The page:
No one can dispute the fact that construction is a complex endeavour. It includes different phases, involves many actors, and must follow local and international requirements. Sometimes it spans over years, or even decades. Furthermore, during all different stages, an enormous amount of information needs to be communicated between the planning, designing, building and operating parties.
In this article, we will explore the construction world and take you on a journey from the generic, virtual, need for a construction object to the ‘right’ physical product delivered by the manufacturer.
How a typical specification process looks today?
How each construction actor understands the information he needs to deliver or request, depends mainly on his role and respective point of view in the building process. A good example is the specification process within a project. Let’s examine a typical situation where a construction object, for instance, a window is to be specified and purchased.
A building contractor applies for and wins a tender to design and build a school. His design team creates multiple iterations of the spaces. After agreeing with the client, the created model is published and shared with the project team for the next detailed design stage. The MEP engineer would be interested in what the area of the windows is and what the thermal transmittance coefficient of the whole window is. Of significant importance is also the airtightness that the window ensures, as well as the type of glass – there will be different requirements for windows on the north facades and the west facades. The electrical engineer would also be interested in the window, but more precisely, the glazing area of the window since it is important for the calculation of space illumination. The environmental assessor would gather all technical and building requirements, as well as the respective Environmental Product Declaration (EPD) in order to proceed with the Life-cycle assessment (LCA).
All the information generated by these actors may reflect on the price so it should be made available to the cost engineer. Moreover, these actors need different granularity and parts of the information. Nevertheless, in the end, they should be able to make sense of it together and finally have a fully operable asset.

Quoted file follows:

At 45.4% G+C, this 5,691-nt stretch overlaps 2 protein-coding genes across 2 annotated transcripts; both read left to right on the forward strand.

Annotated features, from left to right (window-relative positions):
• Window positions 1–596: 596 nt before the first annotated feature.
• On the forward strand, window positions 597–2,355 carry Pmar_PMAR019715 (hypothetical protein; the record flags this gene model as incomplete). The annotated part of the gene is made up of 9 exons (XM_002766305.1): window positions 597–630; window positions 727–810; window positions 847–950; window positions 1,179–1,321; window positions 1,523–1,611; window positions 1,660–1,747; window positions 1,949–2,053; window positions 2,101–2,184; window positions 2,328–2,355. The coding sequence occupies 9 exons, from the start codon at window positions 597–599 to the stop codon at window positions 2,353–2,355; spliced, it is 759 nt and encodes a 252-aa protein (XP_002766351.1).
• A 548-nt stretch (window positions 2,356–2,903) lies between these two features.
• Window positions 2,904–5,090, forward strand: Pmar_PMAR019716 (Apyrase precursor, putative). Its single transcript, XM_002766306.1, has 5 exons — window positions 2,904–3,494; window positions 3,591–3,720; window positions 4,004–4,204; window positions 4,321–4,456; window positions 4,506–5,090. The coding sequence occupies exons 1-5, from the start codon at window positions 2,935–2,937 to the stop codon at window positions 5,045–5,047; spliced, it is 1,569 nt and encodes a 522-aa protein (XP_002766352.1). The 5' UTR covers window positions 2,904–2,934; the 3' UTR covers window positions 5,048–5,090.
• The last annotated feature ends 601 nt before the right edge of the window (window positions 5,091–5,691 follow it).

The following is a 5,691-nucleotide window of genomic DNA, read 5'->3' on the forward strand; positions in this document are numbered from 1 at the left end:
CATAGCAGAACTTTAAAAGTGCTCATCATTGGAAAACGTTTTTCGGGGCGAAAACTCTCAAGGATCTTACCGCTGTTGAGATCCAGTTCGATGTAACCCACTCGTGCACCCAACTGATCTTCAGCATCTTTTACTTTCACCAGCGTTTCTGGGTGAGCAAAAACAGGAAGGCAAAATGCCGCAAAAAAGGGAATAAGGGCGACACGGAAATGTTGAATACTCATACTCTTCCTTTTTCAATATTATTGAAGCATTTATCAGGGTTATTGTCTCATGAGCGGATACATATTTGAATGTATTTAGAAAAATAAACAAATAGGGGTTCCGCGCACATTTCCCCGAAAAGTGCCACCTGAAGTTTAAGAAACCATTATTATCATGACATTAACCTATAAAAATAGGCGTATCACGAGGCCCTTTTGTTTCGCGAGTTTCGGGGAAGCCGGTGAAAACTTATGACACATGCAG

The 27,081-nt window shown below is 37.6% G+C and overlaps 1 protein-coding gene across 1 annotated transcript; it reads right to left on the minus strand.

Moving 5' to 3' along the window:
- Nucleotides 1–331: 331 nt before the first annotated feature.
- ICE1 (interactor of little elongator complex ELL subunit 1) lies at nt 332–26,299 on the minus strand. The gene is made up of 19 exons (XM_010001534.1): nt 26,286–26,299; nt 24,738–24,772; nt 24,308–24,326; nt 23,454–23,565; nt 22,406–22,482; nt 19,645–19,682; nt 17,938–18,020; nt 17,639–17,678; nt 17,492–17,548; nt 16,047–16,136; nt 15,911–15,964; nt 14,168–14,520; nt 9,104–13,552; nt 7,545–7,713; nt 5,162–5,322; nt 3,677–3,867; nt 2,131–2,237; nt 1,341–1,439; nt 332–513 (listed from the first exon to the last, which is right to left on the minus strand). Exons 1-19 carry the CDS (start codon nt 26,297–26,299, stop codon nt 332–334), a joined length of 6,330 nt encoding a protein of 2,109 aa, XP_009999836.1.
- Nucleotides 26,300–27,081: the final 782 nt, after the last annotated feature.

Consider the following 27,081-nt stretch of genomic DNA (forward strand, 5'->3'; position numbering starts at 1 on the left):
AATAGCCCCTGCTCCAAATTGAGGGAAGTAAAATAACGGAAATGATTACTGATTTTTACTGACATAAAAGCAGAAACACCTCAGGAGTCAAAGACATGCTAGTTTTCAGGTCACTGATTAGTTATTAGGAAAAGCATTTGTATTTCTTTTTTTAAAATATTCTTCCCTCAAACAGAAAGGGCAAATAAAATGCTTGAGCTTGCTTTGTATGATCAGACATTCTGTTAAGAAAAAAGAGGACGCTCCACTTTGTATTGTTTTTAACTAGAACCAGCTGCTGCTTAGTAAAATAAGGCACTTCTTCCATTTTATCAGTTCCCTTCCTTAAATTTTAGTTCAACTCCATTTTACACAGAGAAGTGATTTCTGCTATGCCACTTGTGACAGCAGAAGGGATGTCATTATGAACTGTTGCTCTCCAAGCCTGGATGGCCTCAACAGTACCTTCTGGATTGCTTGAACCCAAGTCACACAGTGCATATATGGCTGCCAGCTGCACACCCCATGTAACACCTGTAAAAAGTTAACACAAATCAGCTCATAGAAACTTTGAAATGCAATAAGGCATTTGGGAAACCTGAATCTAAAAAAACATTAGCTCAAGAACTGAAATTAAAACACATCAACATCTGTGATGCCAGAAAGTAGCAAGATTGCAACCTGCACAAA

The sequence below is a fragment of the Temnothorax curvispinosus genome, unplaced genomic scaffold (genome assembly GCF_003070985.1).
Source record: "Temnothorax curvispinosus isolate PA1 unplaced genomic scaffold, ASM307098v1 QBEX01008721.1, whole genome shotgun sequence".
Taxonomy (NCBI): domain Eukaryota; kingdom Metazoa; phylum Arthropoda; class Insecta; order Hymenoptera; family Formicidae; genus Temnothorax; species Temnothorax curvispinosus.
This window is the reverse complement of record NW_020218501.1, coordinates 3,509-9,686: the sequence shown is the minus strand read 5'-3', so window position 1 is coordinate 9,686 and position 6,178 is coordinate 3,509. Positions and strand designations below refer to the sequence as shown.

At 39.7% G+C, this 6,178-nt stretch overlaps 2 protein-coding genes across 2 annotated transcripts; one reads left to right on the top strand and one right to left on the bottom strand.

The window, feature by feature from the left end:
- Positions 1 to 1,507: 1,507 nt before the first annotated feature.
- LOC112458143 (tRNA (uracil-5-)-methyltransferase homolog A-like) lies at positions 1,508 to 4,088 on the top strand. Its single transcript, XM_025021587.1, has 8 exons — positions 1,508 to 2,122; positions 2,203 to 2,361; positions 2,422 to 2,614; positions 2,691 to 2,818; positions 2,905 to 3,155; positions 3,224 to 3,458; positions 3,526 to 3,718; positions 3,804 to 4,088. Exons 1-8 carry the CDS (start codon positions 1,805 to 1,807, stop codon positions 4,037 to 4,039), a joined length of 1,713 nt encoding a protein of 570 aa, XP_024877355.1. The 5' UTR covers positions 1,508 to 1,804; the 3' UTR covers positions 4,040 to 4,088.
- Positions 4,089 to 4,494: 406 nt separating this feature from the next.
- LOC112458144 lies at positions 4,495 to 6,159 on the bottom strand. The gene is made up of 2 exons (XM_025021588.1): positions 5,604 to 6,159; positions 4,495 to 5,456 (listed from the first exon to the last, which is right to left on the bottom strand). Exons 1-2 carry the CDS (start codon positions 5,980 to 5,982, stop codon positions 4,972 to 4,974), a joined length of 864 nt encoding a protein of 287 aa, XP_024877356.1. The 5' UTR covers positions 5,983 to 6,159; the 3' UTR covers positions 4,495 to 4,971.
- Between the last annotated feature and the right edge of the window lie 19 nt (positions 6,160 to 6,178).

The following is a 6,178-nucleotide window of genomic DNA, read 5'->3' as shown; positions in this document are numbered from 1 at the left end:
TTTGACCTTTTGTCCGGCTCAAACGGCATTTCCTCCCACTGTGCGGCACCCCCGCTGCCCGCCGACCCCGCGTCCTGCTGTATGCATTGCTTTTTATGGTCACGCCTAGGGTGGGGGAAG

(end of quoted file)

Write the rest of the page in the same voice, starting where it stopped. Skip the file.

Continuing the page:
But how this typical specification process could look tomorrow?
Imagine that instead of the manual process of requesting various types of information, the construction demand-side and construction supply-side are united in a common digital environment. This means that all construction actors and, more importantly, the software systems that they use, are interconnected and can ‘talk’ to each other.
As various levels of information (LOI) are needed at a different point in time, by different actors, every one of them can access the database and get the right information, for the right purpose, at the right time. After all the information is discussed and approved by the project manager, a specification with the right data needed for the purchasing process is easily submitted to the procurement manager. Instead of requesting a quote via unstructured formats in Excels, PDFs, emails, there is a common template. The procurement manager accesses the digital environment where he uses an already agreed template to find the right products either in a catalogue of his preferred manufacturers or in the global database.
Manufacturers use the same data models to connect their internal databases to the marketplace so automatic search and suggestions are possible. All irrelevant products are filtered out while the procurement manager is searching, simply because the products don’t comply with the specified requirements. Once the data is verified against the requirements and possible clashes checked and eliminated, the order is placed with the manufacturer. In the end, all data about the specified window is uploaded and stored in a digital format. From there it can connect to ANY other software system.